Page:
Woman whose 38P boobs were covered in cysts transforms after life-changing op
A woman with four stone boobs crowdfunded £8,000 to get breast reduction surgery – and it’s changed her life.
Laura Howes said her surgeon said the size P cleavage was “the biggest boobs he'd ever seen”, which is why she decided to fund the private op after being “rejected” by the NHS.
Despite her curves causing her health problems and back pain, she claims she was refused surgery on the NHS due to her BMI despite losing weight for the procedure.
So she raised the funds herself, going under the knife on October 21 to get 21lbs (1.5 stone) of breast tissue sliced off.
The 28-year-old's breasts were so large the surgeon needed a nurse to help him hold them as they drew on pre-op markings in pen.
Laura has now dropped 21 cup sizes to become a more manageable size E – and she says it’s the “best decision” she’s ever made.
Laura, from Seghill, Tyne and Wear, said: "I've lost a stone and a half just of boob, it's really weird.
"I've gone down, including double letters, 21 cup sizes. I'm now a 36E.
"I've read a lot of information online that says 'patients are satisfied with dropping two or three cup sizes' – I dropped 21 so I deserve some bragging rights.
"The surgeon who did my operation said I'd got the biggest boobs he'd ever seen. He told me I'm not obese – something I've been told my entire life – but it was just boob.
"I felt validated when he said that as I used to think 'am I exaggerating? Am I being too dramatic?'
"Having this operation is the best decision I've ever made – it's been life-changing.”
Laura continued: "Before the surgery I was so miserable and beat myself up about things I couldn't do and the way I looked all the time.
"Recovery can definitely be rough, as is recovery from any surgery, but even on my worst days I feel exponentially better than I ever did with my 36Ps.
"I finally get to start being myself and living a normal, active life and I can't wait to see what the rest of my life will bring."
The young woman no longer has to deal with severe back pain, sciatica and permanent dents in her shoulders from wearing bras that are too small.
Her cysts, cuts, friction sores and rashes that constantly bled and became infected have also cleared up.
Laura, who lives with 23-year-old supermarket worker boyfriend Sean Peacock, said: "Having the surgery was a physical and emotional weight off my chest.
"When I was in recovery and sat up I looked down and there was no boob on my lap, that was really nice.
"Before the operation I had sciatica but afterwards it was completely gone, I'm so glad about that.
"The vast majority of the boob tissue where I had cysts has been chopped off.
"Now I can stand up straight and I can sit normally too. I can also now sit a sensible closeness to the dining table.
"My boobs don't rest on the dining table anymore and they don't pull the tablecloth towards me when we're playing board games and I have to reach over to move something.
"When I shower I don't have to swing my boobs out of the way anymore.”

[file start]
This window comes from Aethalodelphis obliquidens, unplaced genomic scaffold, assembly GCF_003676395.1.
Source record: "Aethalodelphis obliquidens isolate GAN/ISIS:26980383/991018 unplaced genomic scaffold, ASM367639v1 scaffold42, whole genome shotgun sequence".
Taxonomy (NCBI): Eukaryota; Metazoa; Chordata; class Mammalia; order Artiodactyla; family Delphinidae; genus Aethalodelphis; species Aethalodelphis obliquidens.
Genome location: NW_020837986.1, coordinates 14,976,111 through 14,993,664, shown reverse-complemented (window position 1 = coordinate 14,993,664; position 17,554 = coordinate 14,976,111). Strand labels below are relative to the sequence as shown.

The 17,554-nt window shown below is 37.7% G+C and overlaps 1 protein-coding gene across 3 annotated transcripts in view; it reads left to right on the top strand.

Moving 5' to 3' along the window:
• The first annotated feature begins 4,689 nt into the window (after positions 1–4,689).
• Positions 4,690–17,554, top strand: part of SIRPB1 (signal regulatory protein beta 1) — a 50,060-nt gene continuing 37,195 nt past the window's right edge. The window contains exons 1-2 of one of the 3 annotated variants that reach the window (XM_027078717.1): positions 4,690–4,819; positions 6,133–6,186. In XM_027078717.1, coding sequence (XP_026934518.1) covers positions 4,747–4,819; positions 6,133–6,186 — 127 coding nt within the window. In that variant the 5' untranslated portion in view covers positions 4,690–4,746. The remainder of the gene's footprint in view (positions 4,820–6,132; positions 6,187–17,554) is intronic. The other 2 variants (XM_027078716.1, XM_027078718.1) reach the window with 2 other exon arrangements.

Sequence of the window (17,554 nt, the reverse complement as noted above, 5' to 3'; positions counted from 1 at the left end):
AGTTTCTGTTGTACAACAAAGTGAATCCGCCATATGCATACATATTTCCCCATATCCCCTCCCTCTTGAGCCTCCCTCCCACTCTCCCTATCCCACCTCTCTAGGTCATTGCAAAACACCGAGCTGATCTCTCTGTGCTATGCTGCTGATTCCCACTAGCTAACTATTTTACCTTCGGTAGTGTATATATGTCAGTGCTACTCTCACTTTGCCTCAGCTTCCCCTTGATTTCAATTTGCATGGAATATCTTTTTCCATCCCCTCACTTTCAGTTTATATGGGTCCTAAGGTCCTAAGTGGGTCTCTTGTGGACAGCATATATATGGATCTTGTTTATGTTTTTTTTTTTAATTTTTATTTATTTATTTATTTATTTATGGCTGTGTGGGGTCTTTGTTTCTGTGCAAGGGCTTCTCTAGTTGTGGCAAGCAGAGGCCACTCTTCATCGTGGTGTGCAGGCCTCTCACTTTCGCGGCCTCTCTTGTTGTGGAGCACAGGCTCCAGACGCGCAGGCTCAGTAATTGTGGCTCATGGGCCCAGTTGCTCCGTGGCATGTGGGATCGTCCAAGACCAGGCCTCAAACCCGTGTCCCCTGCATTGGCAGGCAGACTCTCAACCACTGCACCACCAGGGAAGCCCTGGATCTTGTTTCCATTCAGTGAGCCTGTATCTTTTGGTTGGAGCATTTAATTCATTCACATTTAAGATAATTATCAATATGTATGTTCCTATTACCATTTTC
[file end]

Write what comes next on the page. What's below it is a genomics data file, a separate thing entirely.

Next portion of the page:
She continued: "I can also go for gentle jogs now and have a dream of completing a Disneyland marathon in fancy dress.
"I chatted to my friend about it but I always held back from getting too excited about it in my head because I never saw my boobs not being a problem.
"I genuinely didn't think I'd be able to actually run without it immediately hurting too much to enjoy the experience.
"Finding a cute costume to accommodate my boobs would have cost a fortune too because I'd have to get one custom made.
"But now I'm just your average, plus-size, slightly pear-shaped girl who should, in theory, be able to find cute stuff to wear.
"My boobs should be small enough that I can buy a sports bra that fits and will hold them in place instead of hurting me."
Laura hopes to inspire others who are struggling with pain associated with having big breasts.
She said: "My advice to anyone in a similar situation is to just keep going. I would encourage people to keep trying the NHS [route] as they are fantastic.
"Don't be scared to ask for help. It's nothing to be ashamed of, it's not the easy way out and you're not a bad person – people do want to help."
An NHS South Tyneside Clinical Commissioning Group spokesman said: "We are unable to comment on individual patients, but we can confirm that the CCG bases its criteria for a number of surgical procedures on the best available scientific evidence.
"This enables us to focus our resources on people who are most likely to benefit from an intervention, and to avoid interventions when they are likely to be ineffective, or worse still dangerous.
"We recognise that there are occasionally situations that do not fit the usual criteria, and individual funding requests can be made for such exceptional situations.
"In cases where BMI is an inappropriate way to judge whether an individual has reached optimum lean body weight, alternative validated measurements can be provided to support such requests.
"We advise that anyone in a similar situation should continue to work with their GP."
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